You want to do your best in replicating the perfect conditions for your pet to live. The terrarium paremeters below will help guide you in the right direction.


The Blue-tongue skink typically requires an enclosure that must be 36 inches in length, 18 inches in width, and 10 inches tall is required for its habitat. Also, the terrarium must have a plastic enclosure or 20-gallon aquarium with full-screen tops. 


Reptiles have the ability to control their internal heat levels, and it’s urgent for your blue tongue skink enclosure to have a warm and cooler end. Sit all heating and lighting toward one side of the terrarium. If your pet gets warm, it can move toward the cooler end and vise versa.

Blue tongue skinks should reside in the area that has a surrounding temperature of 75 to 82 degrees on the cooler side of the habitat. The warmer side of your blue tongue skink habitat must have a temperature of 90 to 100 degrees.


UVB lighting is recommended in blue tongue skink habitat areas. The UVB lights ought to be on 8 to 12 hours per day.


Your pet is a bad swimmer and must have the option to leave the water bowl. Additionally, be certain the water bowl can’t be effortlessly spilled. Northern blue tongues are from semi-dry territories and require low humidity with sufficient ventilation. Humidity levels extending somewhere in the range of 40 and 60% are ideal for blue tongue skink care.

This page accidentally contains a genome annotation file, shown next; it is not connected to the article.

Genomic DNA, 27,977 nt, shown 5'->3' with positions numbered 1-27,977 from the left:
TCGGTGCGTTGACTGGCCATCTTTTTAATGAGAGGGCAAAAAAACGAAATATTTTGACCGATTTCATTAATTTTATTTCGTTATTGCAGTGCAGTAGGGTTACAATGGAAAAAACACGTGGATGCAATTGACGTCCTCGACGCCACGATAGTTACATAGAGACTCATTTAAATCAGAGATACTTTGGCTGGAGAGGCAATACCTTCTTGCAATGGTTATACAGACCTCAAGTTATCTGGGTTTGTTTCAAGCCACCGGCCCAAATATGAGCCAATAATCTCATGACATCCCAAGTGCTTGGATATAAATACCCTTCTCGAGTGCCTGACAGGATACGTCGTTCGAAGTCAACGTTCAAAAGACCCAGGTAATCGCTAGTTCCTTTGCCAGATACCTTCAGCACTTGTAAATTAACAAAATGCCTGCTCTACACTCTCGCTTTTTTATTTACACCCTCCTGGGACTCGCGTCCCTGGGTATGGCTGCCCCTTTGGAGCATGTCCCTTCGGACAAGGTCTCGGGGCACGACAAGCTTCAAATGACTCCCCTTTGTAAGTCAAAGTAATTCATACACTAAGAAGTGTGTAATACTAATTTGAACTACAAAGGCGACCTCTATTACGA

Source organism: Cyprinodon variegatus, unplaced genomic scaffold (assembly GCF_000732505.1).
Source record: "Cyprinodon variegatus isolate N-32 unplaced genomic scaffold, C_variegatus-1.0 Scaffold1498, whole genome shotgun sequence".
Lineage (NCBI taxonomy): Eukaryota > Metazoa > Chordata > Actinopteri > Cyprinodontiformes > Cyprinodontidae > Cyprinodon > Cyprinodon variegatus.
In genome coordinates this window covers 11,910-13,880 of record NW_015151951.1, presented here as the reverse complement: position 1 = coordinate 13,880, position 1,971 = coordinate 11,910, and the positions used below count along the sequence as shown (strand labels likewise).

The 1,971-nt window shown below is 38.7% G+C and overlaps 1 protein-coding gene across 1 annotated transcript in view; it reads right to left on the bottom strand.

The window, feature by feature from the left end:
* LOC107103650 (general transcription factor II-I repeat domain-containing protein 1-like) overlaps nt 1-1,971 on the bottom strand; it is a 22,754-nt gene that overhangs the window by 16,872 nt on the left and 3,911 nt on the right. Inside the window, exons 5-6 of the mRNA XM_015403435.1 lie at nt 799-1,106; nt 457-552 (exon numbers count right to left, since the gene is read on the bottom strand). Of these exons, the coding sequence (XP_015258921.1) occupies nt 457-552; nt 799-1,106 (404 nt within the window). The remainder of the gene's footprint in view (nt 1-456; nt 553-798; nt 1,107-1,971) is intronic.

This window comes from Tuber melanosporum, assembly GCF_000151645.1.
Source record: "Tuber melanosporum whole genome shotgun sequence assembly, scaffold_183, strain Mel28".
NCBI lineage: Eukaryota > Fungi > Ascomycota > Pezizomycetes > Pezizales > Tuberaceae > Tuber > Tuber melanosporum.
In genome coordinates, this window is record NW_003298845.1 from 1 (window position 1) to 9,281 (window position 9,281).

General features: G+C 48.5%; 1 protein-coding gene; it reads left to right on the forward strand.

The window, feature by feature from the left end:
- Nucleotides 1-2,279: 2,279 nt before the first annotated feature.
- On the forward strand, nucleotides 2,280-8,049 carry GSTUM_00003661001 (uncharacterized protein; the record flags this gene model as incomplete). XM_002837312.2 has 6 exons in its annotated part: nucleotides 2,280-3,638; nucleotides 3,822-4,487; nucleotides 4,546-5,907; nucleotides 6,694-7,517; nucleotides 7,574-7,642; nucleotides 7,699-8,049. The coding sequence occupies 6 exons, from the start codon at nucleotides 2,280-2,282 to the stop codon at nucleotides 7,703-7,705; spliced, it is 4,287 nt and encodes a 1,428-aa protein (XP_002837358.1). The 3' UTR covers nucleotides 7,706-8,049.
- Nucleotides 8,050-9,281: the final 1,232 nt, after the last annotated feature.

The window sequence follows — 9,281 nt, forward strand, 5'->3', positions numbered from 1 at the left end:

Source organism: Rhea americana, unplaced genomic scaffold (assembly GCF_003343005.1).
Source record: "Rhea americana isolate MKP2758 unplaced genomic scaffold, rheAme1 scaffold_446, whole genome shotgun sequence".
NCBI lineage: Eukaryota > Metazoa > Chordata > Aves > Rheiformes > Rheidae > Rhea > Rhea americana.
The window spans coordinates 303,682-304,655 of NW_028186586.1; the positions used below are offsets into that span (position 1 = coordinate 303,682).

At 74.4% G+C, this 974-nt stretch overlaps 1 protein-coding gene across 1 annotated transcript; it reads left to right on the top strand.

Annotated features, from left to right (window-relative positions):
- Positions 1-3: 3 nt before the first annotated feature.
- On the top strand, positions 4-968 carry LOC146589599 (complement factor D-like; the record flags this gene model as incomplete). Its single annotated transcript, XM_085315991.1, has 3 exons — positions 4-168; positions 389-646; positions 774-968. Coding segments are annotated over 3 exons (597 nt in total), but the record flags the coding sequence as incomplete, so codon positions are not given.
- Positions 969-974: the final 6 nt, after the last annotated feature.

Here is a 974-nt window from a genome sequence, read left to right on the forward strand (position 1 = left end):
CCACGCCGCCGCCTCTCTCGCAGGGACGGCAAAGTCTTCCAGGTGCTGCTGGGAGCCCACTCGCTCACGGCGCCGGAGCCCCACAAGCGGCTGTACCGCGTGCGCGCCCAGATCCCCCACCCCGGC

You can use reused paper substrates and fir bark inside the containers with blue tongue skinks. Cedar chips, orchid bark, and pecan shells ought to never be utilized. These substrates may be very harmful if your creature consumes it.

Plants and Decorations

Blue tongues may move over rocks and logs, yet they are not nimble climbers. They can fall from any high territories just like high shelves or branches in their habitats. For appropriate blue tongue skink care, incorporate wooden boxes, wooden logs, and other stuff in their enclosures. stay away from high rise objects.


You can clean the cage of your blue tongue skink with soapy water. Make sure that you don’t leave any residue behind. In addition to this, you can use disinfectant if necessary. 

Blue Tongue Skink Handling Tips

When first starting, handling meetings should be restricted to 10 minutes or less per meeting. It is better to make an arrangement to hold your blue tongue near the floor or over a bed to unintentionally avoid dropping the reptile.

Blue Tongue Skink Health

blue tongue skink health

Like humans, all other living creatures also need health care arrangements. Let us discuss some common health factors of the blue tongue skink:

Common Health Issues

Following is a list of common health issues of blue tongue skinks:

  • Intestinal parasites
  • Metabolic bone disease
  • Respiratory infection
  • Spine deformity
  • Scale rot
  • Obesity
  • Retained shed
  • Mouth rot

Healthy Signs

Keep an eye on the following signs to make sure that your blue tongue skink is healthy:

  • Balanced weight
  • Eating normally